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Volume 05: Drawings of plants of New South Wales, approximately 259 botanical watercolours [Contents

by Thomas Watling

 

The majority of these drawings probably sent from Port Jackson not before October 1794 (from the date on sheet 140), probably directly to Thomas Wilson, or to Lambert, and were accompanied by specimens for James Edward Smith. White left the colony on 17 December 1794. One sheet is watermarked 1795. Inscriptions on the versos of two drawings confirm the recipient of the specimens, some preserved in spirits: (216) (glauca) ‘Natural size May! This plant is very rare & difficult to dry from their / being very succulent & of a tender texture, three / or four will be found in the long bottle full of flowers for Doctr. Smith in No. 5 a small box in case / no. 20 [10?]’, and (222) ‘This plant is very rare & difficult to dry from its being very succulent & of a tender texture. three or four of it will be found in the long bottle full of flowers in spirits for Doctr. Smith’.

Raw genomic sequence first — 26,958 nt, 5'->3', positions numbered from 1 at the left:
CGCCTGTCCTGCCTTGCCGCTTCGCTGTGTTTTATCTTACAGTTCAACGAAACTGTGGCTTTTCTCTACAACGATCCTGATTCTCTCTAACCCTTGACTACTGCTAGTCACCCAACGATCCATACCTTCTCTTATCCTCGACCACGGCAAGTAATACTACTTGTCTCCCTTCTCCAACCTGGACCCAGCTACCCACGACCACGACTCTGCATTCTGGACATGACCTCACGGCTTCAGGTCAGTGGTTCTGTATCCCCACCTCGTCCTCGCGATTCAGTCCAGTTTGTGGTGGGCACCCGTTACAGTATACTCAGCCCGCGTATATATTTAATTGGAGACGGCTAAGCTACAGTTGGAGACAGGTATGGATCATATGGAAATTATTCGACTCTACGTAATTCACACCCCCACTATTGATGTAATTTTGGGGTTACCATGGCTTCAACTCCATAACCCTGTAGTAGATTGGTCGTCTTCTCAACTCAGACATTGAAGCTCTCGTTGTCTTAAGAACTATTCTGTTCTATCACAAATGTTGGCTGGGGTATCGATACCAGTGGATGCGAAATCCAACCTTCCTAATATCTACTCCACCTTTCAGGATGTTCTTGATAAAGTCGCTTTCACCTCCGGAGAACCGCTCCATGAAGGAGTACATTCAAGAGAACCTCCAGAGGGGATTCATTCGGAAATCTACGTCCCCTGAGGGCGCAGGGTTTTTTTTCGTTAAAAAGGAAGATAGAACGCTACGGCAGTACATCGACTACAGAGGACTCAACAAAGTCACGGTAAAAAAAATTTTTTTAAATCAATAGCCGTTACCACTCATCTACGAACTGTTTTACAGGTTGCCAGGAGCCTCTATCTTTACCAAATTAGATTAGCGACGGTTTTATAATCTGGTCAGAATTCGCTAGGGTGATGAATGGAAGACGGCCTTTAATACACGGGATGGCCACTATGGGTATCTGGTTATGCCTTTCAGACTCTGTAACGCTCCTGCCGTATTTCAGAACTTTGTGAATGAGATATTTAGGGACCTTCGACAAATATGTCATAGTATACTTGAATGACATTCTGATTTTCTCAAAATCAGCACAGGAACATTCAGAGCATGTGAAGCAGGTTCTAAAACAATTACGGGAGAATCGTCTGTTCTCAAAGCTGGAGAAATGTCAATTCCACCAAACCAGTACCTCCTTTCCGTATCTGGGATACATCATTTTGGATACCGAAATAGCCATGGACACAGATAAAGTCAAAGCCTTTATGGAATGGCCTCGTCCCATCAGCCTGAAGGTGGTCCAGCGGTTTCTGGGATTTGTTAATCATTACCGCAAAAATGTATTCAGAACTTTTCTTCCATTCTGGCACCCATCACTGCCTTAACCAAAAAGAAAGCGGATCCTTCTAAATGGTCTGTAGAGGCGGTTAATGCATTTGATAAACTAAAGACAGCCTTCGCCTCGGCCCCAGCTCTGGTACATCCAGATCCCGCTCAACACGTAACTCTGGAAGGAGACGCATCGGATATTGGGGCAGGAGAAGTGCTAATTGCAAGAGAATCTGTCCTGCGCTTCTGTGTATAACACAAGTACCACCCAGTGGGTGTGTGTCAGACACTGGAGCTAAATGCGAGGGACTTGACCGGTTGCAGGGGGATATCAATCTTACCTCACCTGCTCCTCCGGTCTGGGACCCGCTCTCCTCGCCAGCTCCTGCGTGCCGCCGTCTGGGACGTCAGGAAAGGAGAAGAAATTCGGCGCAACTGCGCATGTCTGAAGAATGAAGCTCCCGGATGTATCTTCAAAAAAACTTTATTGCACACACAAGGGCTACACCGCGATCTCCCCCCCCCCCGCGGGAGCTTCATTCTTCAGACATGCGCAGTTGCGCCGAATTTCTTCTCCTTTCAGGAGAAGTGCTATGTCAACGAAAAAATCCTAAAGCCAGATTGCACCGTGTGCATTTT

‘Paterson’ must refer to Captain William Paterson of the New South Wales Corps, later Lieutenant-Colonel and Lieutenant-Governor, who corresponded with and sent botanical specimens to Banks from 1792, who was assigned an artist, the convict John Doody (as White had been assigned the convict Thomas Watling). ‘Major Ross’ (1740-1794), (192), is the officer in charge of Royal Marines on the First Fleet, and later Lieutenant Governor of Norfolk Island, who left New South Wales on 13 December 1791, and is credited in Smith’s A Specimen of the Botany of New Holland ... ,London, 1793 (‘Our figure [p.46, crimson styphelia] is taken from a drawing, obligingly communicated by the late Major Ross, and assisted by very magnificent specimens from Mr White.’) — the present drawing not the aforementioned.